- The Washington Times - Thursday, June 21, 2001

A House committee yesterday rejected a Bush administration bid to buy time for a comprehensive review of U.S. policy toward Iran by approving a five-year extension of a law that penalizes foreign companies that invest in the Iranian and Libyan energy industries.

The Bush administration had asked for a two-year extension to the expiring law, arguing that a five-year renewal would undercut its plans for a comprehensive study and a revamping of U.S. policy toward Iran, including sanctions.

But the House International Relations Committee, by a vote of 41-3, approved a full five-year renewal of the 1996 Iran-Libya Sanctions Act, a law that has drawn the ire of numerous European and Asian countries.

Business groups including the National Foreign Trade Council, the U.S. Chamber of Commerce and the National Association of Manufacturers also have complained that the law irritates American allies without curbing investment flow to Iran and Libya.

The committee ultimately heeded the calls by pro-Israel groups and lawmakers who view the law as a necessary tool to wield influence over Iran and Libya.

"This act has helped to discourage foreign energy firms from investing in Iran´s and Libya´s energy sectors," said committee Chairman Henry J. Hyde, Illinois Republican.

The law, which expires in August, was drafted in 1996 as a means to choke off funding for terrorism and the development of weapons of mass destruction by cutting off Iran´s and Libya´s access to capital.

The sanctions law requires the president to hit foreign companies with a variety of penalties if they invest more than $20 million a year in Iran´s energy sector or more than $40 million in Libya´s.

The committee voted to lower the threshold for sanctions in Libya´s case to $20 million.

The original law also allows the president to forgo sanctions if he deems it is in the national interest, a provision former President Clinton used repeatedly.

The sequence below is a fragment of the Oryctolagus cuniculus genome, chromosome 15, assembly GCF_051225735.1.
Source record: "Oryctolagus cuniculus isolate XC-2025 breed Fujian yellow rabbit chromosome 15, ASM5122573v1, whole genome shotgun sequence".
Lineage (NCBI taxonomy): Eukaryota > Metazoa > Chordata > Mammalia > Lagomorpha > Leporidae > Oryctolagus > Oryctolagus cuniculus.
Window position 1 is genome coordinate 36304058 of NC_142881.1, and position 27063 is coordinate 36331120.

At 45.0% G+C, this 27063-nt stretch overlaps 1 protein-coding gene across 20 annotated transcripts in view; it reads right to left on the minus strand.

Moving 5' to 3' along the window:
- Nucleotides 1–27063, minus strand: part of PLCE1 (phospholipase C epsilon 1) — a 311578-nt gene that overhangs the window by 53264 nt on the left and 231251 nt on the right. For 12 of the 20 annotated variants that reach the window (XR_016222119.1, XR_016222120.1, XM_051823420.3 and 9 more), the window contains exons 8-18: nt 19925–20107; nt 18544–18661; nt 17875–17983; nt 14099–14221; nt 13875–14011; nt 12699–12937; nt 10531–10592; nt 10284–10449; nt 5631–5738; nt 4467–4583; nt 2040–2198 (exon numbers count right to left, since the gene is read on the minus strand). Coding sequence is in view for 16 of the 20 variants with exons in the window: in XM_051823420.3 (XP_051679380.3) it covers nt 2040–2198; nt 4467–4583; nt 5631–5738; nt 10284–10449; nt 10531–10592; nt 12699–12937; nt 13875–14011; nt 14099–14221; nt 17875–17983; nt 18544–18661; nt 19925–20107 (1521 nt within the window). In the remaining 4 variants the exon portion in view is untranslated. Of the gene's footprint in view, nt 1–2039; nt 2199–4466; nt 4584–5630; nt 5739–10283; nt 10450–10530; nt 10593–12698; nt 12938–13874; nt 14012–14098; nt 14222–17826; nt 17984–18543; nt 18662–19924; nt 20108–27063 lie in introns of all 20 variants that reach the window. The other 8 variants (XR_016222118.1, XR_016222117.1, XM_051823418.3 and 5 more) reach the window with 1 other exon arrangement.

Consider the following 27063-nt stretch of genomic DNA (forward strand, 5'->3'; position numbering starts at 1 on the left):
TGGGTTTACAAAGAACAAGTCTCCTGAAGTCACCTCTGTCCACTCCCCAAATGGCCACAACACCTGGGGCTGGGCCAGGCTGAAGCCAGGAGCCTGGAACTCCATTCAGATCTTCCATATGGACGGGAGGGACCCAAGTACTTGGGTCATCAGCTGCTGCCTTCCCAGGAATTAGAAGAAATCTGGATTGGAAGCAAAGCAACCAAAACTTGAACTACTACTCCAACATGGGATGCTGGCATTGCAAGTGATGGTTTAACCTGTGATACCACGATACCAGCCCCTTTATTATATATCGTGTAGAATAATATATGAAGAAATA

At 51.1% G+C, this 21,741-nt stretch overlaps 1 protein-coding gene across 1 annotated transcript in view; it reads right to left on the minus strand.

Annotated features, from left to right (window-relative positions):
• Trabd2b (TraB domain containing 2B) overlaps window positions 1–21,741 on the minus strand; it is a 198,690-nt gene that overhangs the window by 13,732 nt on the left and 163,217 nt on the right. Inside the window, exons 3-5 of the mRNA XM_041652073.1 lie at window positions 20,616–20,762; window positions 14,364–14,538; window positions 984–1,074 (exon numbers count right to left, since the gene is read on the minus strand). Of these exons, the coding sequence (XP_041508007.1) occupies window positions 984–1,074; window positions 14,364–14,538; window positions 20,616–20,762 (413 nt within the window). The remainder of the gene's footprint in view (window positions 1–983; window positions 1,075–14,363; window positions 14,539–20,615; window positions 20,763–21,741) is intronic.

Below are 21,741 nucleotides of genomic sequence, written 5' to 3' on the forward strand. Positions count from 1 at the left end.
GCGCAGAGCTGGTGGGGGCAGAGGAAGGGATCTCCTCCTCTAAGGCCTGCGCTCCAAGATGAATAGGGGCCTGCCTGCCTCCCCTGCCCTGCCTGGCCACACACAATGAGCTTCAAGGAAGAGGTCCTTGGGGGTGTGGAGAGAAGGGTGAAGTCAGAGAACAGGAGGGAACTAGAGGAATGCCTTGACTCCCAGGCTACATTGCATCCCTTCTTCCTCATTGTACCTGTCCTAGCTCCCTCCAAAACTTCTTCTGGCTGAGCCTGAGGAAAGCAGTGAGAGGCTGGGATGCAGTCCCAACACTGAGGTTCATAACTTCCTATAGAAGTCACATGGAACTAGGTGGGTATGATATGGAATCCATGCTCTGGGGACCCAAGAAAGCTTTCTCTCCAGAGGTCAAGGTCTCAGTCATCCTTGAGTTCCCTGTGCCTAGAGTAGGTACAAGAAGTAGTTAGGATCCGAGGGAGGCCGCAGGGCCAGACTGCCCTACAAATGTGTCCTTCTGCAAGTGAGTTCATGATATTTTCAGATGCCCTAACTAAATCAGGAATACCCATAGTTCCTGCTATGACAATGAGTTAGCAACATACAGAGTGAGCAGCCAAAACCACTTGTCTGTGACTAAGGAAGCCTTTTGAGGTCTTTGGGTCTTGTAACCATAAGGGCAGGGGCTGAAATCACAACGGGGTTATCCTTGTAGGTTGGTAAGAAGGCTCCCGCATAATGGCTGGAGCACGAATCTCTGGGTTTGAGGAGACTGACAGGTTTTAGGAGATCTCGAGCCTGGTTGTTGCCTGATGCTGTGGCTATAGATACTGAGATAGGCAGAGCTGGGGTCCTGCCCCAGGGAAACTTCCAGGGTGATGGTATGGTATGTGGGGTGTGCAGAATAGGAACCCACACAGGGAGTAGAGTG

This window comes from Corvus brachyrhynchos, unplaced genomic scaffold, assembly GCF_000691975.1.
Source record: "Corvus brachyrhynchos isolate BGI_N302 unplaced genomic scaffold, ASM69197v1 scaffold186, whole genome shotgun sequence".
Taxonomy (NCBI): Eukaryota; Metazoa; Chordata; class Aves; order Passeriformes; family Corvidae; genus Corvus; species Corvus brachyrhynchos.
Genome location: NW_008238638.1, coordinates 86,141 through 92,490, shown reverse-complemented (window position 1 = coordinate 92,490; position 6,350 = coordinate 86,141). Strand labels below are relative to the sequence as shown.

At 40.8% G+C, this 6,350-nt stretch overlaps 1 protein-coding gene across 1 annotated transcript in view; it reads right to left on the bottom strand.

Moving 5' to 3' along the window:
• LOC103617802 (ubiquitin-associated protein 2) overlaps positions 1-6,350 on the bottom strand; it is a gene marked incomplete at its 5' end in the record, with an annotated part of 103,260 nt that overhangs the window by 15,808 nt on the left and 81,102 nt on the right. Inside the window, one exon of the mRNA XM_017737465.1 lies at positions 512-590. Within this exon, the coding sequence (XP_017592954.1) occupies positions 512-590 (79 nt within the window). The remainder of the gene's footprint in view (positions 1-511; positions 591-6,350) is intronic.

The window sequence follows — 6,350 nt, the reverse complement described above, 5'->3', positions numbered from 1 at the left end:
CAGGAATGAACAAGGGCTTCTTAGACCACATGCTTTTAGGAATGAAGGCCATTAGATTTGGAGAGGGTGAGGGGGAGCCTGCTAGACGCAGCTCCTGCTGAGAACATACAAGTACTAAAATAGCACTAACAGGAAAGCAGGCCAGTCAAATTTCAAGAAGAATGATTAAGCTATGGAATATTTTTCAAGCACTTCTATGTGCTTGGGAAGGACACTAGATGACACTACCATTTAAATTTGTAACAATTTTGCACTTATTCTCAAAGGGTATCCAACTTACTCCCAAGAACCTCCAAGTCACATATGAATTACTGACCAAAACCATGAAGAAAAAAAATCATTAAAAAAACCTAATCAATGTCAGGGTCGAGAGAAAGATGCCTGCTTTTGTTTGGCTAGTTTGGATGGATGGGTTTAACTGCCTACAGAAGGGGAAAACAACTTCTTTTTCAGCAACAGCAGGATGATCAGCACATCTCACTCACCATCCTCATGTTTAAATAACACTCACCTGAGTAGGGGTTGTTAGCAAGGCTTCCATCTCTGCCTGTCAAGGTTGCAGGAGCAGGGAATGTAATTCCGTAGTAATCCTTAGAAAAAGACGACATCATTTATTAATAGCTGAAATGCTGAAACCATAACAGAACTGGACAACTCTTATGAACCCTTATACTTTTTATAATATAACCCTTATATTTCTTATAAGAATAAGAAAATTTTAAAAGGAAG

In a defeat for the Bush administration, the panel rejected by a 34-9 vote an amendment proposed by Rep. Ron Paul, Texas Republican, that would have extended the law for only two years.

Mr. Paul argued that a two-year renewal would give the administration "a little bit of flexibility."

Rep. Doug Bereuter, Nebraska Republican, asked members to show "a certain degree of deference" to the still-young administration´s wishes.

But Rep. Benjamin A. Gilman, a New York Republican and one of the original authors of the legislation, said a two-year extension would not deter foreign energy firms from investing in Iran and Libya.

"We should not give them the impression that they can wait us out," Mr. Gilman said.

House aides said the administration, facing certain defeat, had not mounted a strong effort to reduce the law´s duration.

The committee vote also dealt a heavy blow to USA-Engage, the broad coalition of industry groups and small businesses that has lobbied hard against "unilateral" American sanctions — ones that are not supported by other countries.

"In five years, [the Iran-Libya law] has failed to achieve any progress toward its stated goals," said Bill Reinsch, vice chairman of USA-Engage.

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